Some have complained that this last segment goes on too long and slows down the picture but I think it works beautifully and was the perfect note on which to end the picture.  The music fades out and the it stays in your mind because there are no distractions.  There are no end credits; the movie doesn’t add a button at the end to tell you when to leave.  You’re just kind of left with the feeling that the music that the music left you with.

Watching Fantasia again last week, trying to interpret it in my mind, I found that it was the most challenging of all of Disney’s works.  Its a vanity project from top to bottom, encapsulating a vain attempt to give pictures to classical music.  What pictures are appropriate for Stravinsky, Beethoven, Shubert and Mussorgsky?  What images capture what happens in your mind when hearing it?  Dancing Hippos?  Dinosaurs?  Mickey Mouse?  This is a movie that must have had purists tearing their hair out.  Was it an act of vanity to add Disney’s roly poly characters to the works of these incredible artists? That’s a debate for the ages.  Is it any more or less offensive to have dancing hippos wrapped around Ponchielli than it is to have Bugs Bunny and Elmer Fudd immersed in Rossini?  Mull that one over.

As breathtaking an experience as Fantasia is, it was never the success that Disney had wanted.  In making it, Disney went over his budget several times and curtailed the roadshow presentation because of a new “Sensaround” sound system that required theaters to be reformatted just for this film – he wanted his audience to feel the experience rather than just being in attendance.  That meant many cities didn’t get to see it.  It made money but it didn’t make back its budget.   It was proof that his ambition overreached his common sense.  With Hitler stomping all over Europe, the film’s distribution was, for the most part, cut off and that eliminated much of its overseas revenue.  It would take years and many re-releases for the film to bring forth a profit, but it became the breaking point to Disney’s ambition.

That’s the real tragedy because the film’s failure killed Disney’s desire to explore the limits of the medium.  “We’re through with caviar,” he said, “From now on its mashed potatoes and gravy.”  You can see that in the rest of his work.  For much of the decade, the films produced by the Disney company were compilations encompassing animated bits that were leftovers from a proposed Fantasia sequel and the rest of his life he would focus on fairy tales.  The failure of Fantasia financially, effectively ended Disney’s desire to explore.  Both Pinocchio and Fantasia are regarded as the greatest works of animation, not just in Disney’s cannon but in the world of cinema, but they are enigmas, they stand as the world of a man who had so much more potential than what he would later have the desire to do.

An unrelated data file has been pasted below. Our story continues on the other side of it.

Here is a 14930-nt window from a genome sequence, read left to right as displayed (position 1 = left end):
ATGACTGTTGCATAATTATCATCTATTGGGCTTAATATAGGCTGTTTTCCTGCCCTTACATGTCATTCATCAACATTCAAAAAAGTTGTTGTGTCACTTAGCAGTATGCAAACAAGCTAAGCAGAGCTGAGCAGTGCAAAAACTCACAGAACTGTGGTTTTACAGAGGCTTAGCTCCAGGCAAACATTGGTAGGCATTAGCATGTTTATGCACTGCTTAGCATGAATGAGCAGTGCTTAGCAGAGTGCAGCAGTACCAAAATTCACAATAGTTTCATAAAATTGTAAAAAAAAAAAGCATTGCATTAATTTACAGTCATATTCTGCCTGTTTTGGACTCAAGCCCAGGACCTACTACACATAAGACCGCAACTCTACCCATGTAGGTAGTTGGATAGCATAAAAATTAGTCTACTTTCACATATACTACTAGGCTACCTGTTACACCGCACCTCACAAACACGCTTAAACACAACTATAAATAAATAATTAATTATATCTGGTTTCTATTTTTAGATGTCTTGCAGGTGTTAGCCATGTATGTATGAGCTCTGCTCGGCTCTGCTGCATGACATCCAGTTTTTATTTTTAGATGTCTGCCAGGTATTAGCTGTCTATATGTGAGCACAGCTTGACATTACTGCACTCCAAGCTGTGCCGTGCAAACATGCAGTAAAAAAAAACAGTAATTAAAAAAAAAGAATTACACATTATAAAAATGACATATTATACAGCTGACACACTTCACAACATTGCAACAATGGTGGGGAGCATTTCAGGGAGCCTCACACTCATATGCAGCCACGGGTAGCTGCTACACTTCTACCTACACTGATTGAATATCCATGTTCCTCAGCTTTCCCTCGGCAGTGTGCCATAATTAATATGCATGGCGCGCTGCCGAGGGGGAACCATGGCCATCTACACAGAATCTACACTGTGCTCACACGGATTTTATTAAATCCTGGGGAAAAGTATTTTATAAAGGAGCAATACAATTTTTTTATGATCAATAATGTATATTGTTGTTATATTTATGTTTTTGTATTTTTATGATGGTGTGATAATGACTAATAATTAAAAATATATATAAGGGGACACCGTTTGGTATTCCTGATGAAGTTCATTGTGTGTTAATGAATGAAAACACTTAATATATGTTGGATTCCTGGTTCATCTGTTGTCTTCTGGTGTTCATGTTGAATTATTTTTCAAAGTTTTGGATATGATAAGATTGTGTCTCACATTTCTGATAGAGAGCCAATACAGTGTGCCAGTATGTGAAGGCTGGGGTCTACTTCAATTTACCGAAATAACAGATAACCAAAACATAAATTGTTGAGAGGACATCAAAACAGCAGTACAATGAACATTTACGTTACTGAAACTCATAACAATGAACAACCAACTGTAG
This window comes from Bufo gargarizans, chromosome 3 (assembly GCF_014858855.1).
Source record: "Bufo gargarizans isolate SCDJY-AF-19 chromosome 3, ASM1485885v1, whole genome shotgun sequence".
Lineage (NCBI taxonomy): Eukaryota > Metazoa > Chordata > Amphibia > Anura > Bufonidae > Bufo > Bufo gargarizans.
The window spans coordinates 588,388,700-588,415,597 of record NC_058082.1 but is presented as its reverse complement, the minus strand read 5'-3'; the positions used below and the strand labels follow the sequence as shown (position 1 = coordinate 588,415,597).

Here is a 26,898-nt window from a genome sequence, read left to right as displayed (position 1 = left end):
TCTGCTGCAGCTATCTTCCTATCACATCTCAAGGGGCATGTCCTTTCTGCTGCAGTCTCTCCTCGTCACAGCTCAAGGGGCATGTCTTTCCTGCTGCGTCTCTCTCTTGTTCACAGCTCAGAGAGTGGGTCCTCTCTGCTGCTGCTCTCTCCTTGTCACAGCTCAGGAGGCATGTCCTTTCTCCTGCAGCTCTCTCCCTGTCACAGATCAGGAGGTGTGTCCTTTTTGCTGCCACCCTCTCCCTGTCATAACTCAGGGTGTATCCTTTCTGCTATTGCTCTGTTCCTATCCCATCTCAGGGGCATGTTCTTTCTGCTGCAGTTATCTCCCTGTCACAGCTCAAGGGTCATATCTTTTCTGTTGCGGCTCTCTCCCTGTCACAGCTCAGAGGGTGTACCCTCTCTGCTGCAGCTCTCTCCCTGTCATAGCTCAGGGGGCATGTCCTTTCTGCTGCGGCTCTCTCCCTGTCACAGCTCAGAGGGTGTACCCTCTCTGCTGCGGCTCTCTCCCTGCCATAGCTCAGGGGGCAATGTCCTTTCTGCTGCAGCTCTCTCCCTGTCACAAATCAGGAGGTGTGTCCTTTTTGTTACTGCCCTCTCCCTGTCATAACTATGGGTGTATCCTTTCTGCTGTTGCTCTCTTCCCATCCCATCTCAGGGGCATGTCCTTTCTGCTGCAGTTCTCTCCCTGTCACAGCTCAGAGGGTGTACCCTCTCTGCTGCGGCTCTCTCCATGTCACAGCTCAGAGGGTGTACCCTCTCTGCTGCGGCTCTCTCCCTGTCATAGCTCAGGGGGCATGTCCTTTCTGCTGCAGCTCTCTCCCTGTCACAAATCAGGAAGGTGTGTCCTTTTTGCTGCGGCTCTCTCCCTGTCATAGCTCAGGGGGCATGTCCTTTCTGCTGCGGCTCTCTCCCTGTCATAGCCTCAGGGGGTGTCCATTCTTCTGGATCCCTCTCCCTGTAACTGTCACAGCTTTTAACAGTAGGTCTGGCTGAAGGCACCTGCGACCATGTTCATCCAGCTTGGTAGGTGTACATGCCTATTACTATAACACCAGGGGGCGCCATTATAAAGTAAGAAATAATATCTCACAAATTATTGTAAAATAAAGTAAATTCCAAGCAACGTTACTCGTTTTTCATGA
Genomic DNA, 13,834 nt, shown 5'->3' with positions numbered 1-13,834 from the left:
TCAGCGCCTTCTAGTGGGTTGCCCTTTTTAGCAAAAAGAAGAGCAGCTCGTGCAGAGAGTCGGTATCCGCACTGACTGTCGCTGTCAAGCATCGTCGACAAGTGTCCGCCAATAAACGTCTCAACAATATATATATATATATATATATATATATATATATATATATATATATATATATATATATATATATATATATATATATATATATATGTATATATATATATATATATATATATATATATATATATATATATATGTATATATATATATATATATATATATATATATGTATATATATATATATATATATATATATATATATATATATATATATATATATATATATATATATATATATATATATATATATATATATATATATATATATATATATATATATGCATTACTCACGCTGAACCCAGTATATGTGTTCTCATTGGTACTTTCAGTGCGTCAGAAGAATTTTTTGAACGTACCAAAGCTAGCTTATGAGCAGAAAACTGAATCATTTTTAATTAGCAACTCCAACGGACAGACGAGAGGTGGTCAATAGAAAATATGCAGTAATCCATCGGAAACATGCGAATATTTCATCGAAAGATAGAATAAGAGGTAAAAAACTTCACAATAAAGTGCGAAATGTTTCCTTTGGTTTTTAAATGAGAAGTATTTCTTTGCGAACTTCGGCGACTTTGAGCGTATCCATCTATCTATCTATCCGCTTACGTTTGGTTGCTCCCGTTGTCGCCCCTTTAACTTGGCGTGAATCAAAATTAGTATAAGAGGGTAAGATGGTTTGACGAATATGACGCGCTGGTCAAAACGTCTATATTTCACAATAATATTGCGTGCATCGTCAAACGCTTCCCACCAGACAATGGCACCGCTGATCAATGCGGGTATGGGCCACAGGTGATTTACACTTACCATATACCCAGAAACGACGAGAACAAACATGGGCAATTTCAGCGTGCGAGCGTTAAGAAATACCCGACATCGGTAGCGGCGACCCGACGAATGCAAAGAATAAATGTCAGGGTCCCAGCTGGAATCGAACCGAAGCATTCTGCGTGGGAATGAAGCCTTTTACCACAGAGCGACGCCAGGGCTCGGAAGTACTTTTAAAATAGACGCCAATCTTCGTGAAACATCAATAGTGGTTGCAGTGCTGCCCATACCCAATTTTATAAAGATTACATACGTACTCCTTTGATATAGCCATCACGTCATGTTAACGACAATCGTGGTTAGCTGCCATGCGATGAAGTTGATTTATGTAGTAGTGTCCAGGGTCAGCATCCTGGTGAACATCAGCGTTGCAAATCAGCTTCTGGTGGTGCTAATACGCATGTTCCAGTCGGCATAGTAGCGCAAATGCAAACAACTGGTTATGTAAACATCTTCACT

In many ways, Fantasia represents one of the greatest debates in all of cinema.  What kinds of films should Hollywood be making?  We are sitting in a summer right now that includes space aliens, comic book superheroes, ghost busters and treks through the stars, but very little that redefines what a movie is.  Francis Ford Coppola once lamented that we have only explored about 10% of what the movies can do, and 6% of that was discovered in the silent era.  Movies have such potential, but week after week I see Hollywood continually wading in the kiddie pool.  It’s distressing, and as a critic you find yourself often searching the edges of the film world for something that is attempting to push the medium forward.

Like 2001: A Space Odyssey or Citizen Kane, Fantasia is one of those art pieces of which no two people have the same opinion.  Its odd, strange, beautiful, brilliant, but much in the same vein of the music it employs, it challenges you to consider how you feel about it.  The critic Otis Ferguson wrote: “Dull as it is towards the end, ridiculous as it is in the bend of the knee before Art, and taking one thing with another, it is one of the strange and beautiful things that have happened in the world.”  I agree though I would never call it dull.  I’ve seen it at various points in my life and I always find myself with a differing opinion though I am always mesmerized by it.  It’s odd, strange, glorious and kind of brilliant at the same time.
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Previously:

Pinocchio (1940)
Snow White and the Seven Dwarfs (1937)